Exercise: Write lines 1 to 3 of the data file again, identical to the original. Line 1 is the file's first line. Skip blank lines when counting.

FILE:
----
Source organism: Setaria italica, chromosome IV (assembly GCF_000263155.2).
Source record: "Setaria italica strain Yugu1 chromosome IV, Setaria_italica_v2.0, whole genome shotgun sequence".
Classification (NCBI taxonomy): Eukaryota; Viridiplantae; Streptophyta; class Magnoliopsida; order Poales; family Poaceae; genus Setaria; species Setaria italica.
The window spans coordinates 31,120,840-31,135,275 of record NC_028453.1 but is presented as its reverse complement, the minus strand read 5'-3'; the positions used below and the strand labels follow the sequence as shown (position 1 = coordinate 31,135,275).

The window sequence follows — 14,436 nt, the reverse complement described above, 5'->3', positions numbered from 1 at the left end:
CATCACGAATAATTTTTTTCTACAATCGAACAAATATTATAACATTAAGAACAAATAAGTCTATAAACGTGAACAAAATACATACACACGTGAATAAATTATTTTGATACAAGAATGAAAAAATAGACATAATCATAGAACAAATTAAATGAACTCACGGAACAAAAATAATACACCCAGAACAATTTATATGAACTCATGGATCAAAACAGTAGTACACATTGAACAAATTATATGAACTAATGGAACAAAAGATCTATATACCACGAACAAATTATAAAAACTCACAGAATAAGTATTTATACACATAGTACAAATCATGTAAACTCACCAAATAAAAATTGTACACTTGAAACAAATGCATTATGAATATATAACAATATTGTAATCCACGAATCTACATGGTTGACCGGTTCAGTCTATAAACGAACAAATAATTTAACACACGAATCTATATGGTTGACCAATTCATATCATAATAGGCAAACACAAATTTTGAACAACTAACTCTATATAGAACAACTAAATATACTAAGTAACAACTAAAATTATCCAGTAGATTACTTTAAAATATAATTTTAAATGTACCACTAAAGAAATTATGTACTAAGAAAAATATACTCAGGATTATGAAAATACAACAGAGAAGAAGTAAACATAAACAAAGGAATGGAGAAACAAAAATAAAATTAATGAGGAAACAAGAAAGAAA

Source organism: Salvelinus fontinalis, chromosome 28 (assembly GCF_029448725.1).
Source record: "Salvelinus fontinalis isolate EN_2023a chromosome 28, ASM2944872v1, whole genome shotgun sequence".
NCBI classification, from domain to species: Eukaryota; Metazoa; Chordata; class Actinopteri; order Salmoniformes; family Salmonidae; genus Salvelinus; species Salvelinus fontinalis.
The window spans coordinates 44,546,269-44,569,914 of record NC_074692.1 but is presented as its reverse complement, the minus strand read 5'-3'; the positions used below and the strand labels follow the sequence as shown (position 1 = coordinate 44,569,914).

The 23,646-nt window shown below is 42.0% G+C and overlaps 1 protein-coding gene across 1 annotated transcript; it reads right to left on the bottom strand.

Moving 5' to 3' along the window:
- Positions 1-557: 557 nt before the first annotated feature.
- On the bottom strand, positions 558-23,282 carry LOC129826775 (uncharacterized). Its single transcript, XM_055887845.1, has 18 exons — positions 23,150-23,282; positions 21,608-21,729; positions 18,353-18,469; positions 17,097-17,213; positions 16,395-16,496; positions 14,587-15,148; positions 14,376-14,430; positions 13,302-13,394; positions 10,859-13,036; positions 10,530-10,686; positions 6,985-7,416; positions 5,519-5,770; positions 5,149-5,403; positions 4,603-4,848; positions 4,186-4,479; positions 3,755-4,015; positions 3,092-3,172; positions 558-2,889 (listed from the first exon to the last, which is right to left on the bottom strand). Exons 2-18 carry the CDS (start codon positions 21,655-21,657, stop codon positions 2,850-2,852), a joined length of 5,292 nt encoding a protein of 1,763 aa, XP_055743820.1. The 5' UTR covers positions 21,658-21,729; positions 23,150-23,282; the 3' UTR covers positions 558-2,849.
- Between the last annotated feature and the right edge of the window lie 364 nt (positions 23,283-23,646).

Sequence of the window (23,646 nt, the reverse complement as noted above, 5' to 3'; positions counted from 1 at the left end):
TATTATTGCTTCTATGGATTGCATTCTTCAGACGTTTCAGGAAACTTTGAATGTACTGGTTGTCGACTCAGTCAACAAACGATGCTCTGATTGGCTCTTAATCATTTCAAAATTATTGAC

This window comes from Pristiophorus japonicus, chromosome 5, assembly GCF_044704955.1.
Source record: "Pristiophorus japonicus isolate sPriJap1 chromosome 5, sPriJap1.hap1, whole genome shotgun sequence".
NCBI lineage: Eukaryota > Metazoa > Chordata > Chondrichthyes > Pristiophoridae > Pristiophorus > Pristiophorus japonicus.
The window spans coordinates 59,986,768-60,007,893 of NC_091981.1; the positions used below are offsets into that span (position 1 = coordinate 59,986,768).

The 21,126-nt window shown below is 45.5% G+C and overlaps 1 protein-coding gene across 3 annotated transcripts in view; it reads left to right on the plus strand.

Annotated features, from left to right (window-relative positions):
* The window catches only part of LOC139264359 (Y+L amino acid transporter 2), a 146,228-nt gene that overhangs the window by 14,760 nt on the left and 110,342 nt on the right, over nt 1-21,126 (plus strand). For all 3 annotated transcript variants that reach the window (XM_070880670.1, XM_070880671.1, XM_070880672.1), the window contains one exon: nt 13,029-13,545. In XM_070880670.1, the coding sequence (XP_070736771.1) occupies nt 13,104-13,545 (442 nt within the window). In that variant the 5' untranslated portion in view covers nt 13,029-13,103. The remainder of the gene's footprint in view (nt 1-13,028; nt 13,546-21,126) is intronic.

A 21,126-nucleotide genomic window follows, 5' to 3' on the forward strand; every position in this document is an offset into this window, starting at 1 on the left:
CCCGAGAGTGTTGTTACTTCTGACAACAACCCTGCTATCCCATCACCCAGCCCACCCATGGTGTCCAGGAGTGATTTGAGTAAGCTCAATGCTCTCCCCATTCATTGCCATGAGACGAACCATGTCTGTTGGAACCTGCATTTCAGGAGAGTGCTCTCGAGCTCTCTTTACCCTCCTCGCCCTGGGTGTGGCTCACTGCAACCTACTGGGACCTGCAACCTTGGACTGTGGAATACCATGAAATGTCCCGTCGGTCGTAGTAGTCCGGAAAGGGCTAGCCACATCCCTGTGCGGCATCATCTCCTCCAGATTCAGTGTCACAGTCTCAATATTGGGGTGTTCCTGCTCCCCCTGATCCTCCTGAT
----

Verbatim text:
Source organism: Setaria italica, chromosome IV (assembly GCF_000263155.2).
Source record: "Setaria italica strain Yugu1 chromosome IV, Setaria_italica_v2.0, whole genome shotgun sequence".
Classification (NCBI taxonomy): Eukaryota; Viridiplantae; Streptophyta; class Magnoliopsida; order Poales; family Poaceae; genus Setaria; species Setaria italica.